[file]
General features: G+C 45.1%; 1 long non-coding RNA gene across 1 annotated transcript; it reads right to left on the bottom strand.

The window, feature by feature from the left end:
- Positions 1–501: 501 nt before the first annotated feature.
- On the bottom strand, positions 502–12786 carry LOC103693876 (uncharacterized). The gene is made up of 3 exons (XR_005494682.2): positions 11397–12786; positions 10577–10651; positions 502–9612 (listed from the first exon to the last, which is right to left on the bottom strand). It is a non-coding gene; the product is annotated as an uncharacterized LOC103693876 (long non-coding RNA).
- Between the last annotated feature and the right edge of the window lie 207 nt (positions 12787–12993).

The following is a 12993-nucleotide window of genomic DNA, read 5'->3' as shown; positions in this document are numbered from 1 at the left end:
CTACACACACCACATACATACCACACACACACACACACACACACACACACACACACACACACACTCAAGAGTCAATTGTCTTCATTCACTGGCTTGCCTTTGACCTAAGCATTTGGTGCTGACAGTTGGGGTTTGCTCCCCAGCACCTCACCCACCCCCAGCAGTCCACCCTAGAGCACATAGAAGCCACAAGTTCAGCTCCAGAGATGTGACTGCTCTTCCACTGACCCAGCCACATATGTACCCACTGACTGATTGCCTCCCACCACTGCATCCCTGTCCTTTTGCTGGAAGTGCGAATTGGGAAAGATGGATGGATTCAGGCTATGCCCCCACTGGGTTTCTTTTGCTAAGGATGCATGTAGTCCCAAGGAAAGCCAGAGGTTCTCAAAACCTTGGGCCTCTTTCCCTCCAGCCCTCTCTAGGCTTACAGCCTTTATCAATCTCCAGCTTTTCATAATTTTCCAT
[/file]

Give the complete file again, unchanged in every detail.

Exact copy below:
General features: G+C 45.1%; 1 long non-coding RNA gene across 1 annotated transcript; it reads right to left on the bottom strand.

The window, feature by feature from the left end:
- Positions 1–501: 501 nt before the first annotated feature.
- On the bottom strand, positions 502–12786 carry LOC103693876 (uncharacterized). The gene is made up of 3 exons (XR_005494682.2): positions 11397–12786; positions 10577–10651; positions 502–9612 (listed from the first exon to the last, which is right to left on the bottom strand). It is a non-coding gene; the product is annotated as an uncharacterized LOC103693876 (long non-coding RNA).
- Between the last annotated feature and the right edge of the window lie 207 nt (positions 12787–12993).

The following is a 12993-nucleotide window of genomic DNA, read 5'->3' as shown; positions in this document are numbered from 1 at the left end:
CTACACACACCACATACATACCACACACACACACACACACACACACACACACACACACACACACTCAAGAGTCAATTGTCTTCATTCACTGGCTTGCCTTTGACCTAAGCATTTGGTGCTGACAGTTGGGGTTTGCTCCCCAGCACCTCACCCACCCCCAGCAGTCCACCCTAGAGCACATAGAAGCCACAAGTTCAGCTCCAGAGATGTGACTGCTCTTCCACTGACCCAGCCACATATGTACCCACTGACTGATTGCCTCCCACCACTGCATCCCTGTCCTTTTGCTGGAAGTGCGAATTGGGAAAGATGGATGGATTCAGGCTATGCCCCCACTGGGTTTCTTTTGCTAAGGATGCATGTAGTCCCAAGGAAAGCCAGAGGTTCTCAAAACCTTGGGCCTCTTTCCCTCCAGCCCTCTCTAGGCTTACAGCCTTTATCAATCTCCAGCTTTTCATAATTTTCCAT